1. Gift Card Swap – The rise in popularity of gift cards has led to a new type of scam. Scammers will use high tech scanners to read the numbers off of the gift cards sold in the aisles of major retailers. They will then return the cards to the store shelf and monitor them to see when they are activated. Once activated, they will use the card numbers to spend the funds before the intended recipient has a chance to use the card. Whenever possible purchase your card from behind the counter of a retailer.
  1. Email Greetings – Holiday emails can sometimes be a Trojan horse for hackers. Do not open attachments from senders you do not know and be wary of strangely worded emails. Make sure your computer’s antivirus software is up to date and use it to scan anything suspicious

Also read that the

BBB’s Top 5 Holiday Scams To Avoid 
Scammers Capitalize On Distraction Of Busy Shoppers 

Holidays can be hectic, and scammers are counting on harried consumers letting down their guard, whether shopping on line, juggling packages at the mall or simply reading their e-mail.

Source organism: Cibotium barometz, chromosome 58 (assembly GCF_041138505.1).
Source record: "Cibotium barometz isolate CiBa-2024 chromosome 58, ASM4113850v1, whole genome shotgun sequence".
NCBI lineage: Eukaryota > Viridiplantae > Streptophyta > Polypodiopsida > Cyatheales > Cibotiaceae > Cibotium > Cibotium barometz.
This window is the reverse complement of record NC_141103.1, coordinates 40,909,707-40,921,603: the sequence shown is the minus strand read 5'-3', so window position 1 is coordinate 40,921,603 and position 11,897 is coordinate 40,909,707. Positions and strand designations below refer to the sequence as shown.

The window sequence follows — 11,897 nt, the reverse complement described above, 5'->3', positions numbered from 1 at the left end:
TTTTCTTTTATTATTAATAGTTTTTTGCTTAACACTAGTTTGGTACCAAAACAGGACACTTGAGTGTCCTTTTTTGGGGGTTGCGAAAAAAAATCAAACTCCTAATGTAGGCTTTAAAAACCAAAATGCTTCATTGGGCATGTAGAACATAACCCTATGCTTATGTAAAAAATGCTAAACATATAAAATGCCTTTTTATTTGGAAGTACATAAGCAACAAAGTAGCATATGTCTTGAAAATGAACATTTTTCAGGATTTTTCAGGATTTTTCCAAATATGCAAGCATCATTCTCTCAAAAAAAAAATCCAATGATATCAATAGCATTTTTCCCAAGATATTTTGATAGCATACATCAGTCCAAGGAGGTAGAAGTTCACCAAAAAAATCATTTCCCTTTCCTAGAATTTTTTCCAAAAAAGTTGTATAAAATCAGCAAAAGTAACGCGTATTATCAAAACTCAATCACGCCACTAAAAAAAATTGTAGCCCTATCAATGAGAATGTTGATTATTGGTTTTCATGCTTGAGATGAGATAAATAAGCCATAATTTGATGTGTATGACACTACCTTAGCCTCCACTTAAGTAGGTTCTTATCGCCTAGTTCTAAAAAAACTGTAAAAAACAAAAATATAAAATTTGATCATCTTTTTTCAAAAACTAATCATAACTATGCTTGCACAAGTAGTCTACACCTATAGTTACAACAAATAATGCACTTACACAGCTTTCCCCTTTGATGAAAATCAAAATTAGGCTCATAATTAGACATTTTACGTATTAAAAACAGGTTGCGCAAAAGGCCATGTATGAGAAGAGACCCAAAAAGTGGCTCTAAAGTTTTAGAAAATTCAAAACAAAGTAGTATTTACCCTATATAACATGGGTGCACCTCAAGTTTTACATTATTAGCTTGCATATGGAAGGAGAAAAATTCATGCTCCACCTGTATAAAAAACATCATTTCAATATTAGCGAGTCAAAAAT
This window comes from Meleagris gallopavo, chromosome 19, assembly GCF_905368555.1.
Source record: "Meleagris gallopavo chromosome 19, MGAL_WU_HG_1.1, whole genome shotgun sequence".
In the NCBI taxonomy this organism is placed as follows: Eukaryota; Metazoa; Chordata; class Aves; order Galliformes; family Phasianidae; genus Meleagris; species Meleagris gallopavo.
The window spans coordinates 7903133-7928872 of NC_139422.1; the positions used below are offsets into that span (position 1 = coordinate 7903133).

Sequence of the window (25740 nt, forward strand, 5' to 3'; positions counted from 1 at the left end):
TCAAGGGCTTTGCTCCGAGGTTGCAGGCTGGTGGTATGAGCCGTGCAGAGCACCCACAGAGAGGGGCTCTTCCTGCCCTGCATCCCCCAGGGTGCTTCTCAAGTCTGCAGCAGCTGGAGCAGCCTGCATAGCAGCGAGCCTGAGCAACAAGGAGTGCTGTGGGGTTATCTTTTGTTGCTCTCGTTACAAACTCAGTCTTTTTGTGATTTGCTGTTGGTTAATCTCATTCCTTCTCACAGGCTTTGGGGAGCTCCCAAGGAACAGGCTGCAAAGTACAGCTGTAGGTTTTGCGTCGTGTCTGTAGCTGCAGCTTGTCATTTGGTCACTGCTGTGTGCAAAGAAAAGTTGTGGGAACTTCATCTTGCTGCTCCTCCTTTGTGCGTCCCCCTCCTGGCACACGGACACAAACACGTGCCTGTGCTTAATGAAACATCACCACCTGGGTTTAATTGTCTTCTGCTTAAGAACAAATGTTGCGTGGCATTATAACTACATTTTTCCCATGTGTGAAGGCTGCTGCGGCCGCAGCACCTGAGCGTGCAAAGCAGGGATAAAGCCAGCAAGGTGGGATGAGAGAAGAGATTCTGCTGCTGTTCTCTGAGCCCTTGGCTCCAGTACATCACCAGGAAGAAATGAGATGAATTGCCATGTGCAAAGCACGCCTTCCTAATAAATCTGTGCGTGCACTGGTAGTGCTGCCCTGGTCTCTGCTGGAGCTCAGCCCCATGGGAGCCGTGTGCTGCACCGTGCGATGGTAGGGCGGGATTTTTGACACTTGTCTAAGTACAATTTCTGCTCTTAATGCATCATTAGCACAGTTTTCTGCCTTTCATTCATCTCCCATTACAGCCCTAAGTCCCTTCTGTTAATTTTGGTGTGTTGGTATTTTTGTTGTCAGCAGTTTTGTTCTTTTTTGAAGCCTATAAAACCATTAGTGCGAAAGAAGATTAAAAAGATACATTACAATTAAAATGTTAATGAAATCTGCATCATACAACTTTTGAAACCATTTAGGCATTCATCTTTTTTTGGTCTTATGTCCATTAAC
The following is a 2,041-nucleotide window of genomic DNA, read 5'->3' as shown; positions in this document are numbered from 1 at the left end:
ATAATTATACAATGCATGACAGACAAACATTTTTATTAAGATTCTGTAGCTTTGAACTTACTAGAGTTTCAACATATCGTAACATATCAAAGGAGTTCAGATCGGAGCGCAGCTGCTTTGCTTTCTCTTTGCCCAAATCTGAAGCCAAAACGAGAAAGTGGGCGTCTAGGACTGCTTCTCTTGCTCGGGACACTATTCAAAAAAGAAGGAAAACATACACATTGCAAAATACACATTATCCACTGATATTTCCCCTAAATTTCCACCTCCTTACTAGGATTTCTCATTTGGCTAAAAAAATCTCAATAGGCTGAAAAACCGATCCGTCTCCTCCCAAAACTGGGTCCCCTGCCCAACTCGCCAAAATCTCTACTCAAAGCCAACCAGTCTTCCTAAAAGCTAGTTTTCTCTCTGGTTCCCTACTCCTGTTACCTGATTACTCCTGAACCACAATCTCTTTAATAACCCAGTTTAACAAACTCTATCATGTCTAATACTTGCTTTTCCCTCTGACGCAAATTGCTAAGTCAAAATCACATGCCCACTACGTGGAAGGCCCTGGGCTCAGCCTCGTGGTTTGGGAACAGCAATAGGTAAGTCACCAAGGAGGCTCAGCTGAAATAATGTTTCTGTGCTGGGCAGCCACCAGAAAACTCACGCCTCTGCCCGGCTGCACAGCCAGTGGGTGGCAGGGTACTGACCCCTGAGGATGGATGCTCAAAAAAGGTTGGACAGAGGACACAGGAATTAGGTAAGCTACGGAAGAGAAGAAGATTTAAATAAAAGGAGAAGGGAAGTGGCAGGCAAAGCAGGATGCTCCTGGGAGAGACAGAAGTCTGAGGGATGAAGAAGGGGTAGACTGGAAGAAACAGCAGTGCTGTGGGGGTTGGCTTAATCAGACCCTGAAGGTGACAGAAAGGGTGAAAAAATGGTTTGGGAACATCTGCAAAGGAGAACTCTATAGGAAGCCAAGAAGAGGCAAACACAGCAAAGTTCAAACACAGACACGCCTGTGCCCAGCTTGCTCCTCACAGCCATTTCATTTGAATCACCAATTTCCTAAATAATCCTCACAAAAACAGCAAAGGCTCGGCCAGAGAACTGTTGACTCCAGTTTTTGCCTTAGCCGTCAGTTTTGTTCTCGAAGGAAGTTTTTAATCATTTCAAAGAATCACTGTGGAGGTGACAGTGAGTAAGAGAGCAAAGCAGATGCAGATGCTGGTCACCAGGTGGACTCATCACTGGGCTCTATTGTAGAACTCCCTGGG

The BBB has identified five common scams that consumers should watch out for and avoid as they shop, whether online or in stores.

“While the rest of us are pulling the decorations out of the attic, scammers are blowing the dust off of their tried and true holiday scams,” said Michelle L. Corey, BBB president and CEO. “We can all help make these holiday scams a ghost of Christmas’ past by not falling for them anymore.”

Online shopping scams: We’re all looking for a great deal online, but some sites offer electronics or luxury goods at prices that are too good to be true. Every holiday season, the BBB hears from holiday shoppers who paid for a “great deal” online, but received nothing in return.